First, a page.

Outcomes Measurement and Management: Predictors of Treatment Outcomes from Consistent Versus Variable Substitution Patterns Based on recent research, variability and consistency of a child’s substitution patterns may be indicators of how well a child will learn and generalize a treated sound to other word positions. According to Forrest, Elbert, and Dinnsen (1999), consistent substitution (CS) involves the same sound substitution in all word ... Article
Article  |   June 01, 2003
Outcomes Measurement and Management: Predictors of Treatment Outcomes from Consistent Versus Variable Substitution Patterns
Author Affiliations & Notes
  • Cami Huff
    Department of Communicative Disorders, East Tennessee State University, Johnson City, TN
  • Beth King
    Department of Communicative Disorders, East Tennessee State University, Johnson City, TN
  • A. Lynn Williams
    Department of Communicative Disorders, East Tennessee State University, Johnson City, TN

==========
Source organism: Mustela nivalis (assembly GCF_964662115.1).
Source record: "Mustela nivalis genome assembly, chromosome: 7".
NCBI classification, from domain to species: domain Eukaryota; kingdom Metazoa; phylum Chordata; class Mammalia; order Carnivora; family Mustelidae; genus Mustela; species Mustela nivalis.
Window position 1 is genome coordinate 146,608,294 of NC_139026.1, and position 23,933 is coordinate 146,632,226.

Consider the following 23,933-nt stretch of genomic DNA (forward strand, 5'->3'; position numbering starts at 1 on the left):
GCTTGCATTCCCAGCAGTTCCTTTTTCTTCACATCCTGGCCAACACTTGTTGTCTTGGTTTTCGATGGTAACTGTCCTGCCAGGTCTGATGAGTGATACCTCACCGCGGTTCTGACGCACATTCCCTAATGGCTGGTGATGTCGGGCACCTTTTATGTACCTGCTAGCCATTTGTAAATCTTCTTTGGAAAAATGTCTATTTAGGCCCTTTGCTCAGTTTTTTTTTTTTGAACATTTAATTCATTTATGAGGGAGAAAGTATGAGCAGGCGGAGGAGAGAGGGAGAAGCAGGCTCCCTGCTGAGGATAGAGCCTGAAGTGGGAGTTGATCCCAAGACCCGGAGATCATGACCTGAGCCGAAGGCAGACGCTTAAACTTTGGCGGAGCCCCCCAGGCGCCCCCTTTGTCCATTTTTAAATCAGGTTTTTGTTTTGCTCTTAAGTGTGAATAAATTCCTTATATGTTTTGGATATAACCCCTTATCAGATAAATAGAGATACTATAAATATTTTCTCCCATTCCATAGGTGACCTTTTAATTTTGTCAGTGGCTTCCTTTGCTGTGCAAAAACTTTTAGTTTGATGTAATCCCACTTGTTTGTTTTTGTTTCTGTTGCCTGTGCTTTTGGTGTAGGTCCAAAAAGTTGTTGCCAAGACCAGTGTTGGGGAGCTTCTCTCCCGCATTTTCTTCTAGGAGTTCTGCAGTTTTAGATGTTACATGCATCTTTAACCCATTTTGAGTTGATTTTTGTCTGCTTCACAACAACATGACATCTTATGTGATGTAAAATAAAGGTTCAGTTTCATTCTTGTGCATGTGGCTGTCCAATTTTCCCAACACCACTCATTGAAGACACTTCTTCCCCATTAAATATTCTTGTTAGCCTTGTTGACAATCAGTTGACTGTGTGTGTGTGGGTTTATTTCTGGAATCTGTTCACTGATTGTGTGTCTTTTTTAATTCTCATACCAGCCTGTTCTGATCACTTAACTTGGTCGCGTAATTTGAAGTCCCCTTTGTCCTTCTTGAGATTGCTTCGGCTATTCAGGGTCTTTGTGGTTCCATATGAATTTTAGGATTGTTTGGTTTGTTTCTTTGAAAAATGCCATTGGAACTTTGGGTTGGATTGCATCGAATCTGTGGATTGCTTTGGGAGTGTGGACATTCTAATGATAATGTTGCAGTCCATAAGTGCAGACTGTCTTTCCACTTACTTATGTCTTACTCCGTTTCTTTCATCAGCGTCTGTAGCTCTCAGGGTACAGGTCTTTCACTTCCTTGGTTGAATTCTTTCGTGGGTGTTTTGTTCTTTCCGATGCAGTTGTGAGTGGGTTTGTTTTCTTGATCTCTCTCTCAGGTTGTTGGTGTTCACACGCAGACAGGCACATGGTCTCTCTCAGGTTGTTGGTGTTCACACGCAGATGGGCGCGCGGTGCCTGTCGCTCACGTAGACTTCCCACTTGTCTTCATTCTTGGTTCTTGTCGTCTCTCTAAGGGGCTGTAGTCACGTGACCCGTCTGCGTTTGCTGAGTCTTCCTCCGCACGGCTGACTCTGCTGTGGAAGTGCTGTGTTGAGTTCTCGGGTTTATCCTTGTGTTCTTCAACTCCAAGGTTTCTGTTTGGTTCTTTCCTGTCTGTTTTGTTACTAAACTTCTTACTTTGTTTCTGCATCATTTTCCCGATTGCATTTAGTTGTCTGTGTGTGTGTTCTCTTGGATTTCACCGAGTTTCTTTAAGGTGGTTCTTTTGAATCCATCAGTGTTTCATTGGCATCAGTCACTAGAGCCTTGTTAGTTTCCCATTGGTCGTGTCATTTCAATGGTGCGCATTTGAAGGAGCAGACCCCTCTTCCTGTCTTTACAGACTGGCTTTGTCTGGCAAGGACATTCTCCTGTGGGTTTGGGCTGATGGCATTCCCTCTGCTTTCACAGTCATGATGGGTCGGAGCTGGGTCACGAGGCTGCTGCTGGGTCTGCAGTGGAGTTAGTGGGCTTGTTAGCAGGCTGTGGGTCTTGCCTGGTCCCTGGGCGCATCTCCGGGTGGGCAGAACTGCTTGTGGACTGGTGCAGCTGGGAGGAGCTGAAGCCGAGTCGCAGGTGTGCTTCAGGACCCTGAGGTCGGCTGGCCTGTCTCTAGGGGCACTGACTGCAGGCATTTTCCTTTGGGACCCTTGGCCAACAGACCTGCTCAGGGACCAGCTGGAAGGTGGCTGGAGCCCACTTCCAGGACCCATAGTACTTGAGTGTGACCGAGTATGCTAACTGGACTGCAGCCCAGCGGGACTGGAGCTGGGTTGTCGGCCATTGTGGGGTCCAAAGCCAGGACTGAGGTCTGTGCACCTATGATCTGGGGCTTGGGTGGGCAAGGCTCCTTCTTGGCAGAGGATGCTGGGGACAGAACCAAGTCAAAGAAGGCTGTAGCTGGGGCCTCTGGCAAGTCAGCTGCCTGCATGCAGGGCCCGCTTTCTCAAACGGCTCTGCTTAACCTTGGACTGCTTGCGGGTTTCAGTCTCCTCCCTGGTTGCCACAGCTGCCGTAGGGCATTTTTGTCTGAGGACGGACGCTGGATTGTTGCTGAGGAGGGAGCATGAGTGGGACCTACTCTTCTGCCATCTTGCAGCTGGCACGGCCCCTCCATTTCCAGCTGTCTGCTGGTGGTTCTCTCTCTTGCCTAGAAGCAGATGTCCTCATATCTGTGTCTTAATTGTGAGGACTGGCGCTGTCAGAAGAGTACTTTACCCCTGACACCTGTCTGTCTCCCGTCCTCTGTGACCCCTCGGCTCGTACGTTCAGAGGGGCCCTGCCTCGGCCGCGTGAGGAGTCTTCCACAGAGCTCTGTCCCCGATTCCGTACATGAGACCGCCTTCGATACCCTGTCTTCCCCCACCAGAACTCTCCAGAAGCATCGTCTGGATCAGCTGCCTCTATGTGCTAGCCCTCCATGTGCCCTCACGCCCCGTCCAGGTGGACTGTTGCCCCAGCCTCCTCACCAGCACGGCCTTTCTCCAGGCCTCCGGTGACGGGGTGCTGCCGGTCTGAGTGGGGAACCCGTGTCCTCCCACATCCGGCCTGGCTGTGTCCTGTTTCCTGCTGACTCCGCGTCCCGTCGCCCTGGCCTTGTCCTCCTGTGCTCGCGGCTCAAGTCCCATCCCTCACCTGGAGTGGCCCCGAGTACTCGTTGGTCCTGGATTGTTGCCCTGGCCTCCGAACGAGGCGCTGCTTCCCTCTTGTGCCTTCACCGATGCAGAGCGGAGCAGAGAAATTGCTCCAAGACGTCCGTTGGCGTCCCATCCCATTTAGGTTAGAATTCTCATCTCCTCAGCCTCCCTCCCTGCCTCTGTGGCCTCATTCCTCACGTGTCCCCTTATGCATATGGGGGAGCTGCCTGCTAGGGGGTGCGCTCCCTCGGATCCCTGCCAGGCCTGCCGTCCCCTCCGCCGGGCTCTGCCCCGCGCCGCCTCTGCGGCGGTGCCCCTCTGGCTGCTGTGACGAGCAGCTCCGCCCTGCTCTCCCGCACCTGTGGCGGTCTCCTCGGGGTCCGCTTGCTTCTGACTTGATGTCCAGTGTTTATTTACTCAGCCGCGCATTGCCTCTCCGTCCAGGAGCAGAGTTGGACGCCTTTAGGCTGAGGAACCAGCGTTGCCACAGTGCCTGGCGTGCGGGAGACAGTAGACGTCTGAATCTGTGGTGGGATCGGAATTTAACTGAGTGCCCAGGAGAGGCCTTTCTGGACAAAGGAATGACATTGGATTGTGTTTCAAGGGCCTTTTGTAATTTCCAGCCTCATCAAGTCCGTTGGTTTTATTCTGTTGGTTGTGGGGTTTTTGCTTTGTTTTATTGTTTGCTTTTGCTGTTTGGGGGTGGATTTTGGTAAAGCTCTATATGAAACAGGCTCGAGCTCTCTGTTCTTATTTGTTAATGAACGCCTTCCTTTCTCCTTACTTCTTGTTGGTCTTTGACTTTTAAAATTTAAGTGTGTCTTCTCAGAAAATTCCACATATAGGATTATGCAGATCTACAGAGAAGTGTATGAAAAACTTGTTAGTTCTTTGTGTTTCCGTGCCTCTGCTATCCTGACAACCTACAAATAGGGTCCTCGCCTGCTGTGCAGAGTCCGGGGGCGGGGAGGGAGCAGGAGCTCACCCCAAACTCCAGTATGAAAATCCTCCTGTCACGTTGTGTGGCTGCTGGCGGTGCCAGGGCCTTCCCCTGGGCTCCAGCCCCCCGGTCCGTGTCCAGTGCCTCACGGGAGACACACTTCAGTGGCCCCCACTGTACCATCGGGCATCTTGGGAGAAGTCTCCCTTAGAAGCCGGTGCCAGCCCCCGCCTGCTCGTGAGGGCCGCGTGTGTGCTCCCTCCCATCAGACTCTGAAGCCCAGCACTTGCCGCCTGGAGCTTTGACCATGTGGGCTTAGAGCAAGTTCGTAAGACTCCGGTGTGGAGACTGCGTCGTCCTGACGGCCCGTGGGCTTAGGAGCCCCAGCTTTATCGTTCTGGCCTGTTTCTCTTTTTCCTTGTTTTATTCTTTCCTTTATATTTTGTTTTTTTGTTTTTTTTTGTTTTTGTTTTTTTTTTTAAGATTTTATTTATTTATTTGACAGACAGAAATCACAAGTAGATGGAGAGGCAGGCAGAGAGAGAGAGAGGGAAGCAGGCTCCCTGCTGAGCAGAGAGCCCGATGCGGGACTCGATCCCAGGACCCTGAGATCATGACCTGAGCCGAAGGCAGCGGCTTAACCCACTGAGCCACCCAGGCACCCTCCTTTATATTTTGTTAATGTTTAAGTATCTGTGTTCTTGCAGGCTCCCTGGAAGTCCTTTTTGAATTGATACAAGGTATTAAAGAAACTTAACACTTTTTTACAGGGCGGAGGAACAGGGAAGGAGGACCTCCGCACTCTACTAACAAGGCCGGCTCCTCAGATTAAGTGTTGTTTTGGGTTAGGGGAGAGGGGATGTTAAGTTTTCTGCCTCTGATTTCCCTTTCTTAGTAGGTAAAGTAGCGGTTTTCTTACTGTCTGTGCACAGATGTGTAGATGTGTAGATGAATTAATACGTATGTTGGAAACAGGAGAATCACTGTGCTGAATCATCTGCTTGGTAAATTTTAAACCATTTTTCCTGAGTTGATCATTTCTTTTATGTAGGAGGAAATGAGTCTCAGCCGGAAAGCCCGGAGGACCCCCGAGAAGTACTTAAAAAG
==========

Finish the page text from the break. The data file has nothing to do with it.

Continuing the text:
• Carmen Vega-BarachowitzColumn Editor
Article Information
Research Issues, Methods & Evidence-Based Practice / Professional Issues & Training / Speech, Voice & Prosody / Outcomes Measurement and Management
Article   |   June 01, 2003
Outcomes Measurement and Management: Predictors of Treatment Outcomes from Consistent Versus Variable Substitution Patterns
SIG 11 Perspectives on Administration and Supervision, June 2003, Vol. 13, 8-9. doi:10.1044/aas13.2.8
SIG 11 Perspectives on Administration and Supervision, June 2003, Vol. 13, 8-9. doi:10.1044/aas13.2.8
Based on recent research, variability and consistency of a child’s substitution patterns may be indicators of how well a child will learn and generalize a treated sound to other word positions. According to Forrest, Elbert, and Dinnsen (1999), consistent substitution (CS) involves the same sound substitution in all word positions, whereas variable substitution (VS) involves different sound substitutions for a target sound within and across word positions. Previous research has indicated that variable substitution patterns predict that treatment targets will not generalize. In this study, it was, therefore, hypothesized that children with a consistent substitution would generalize treatment targets and children with variable substitutes would not generalize treatment targets. The purpose of this investigation was to determine if the consistency or variability of a child’s substitution patterns was a reliable predictor of treatment outcomes.
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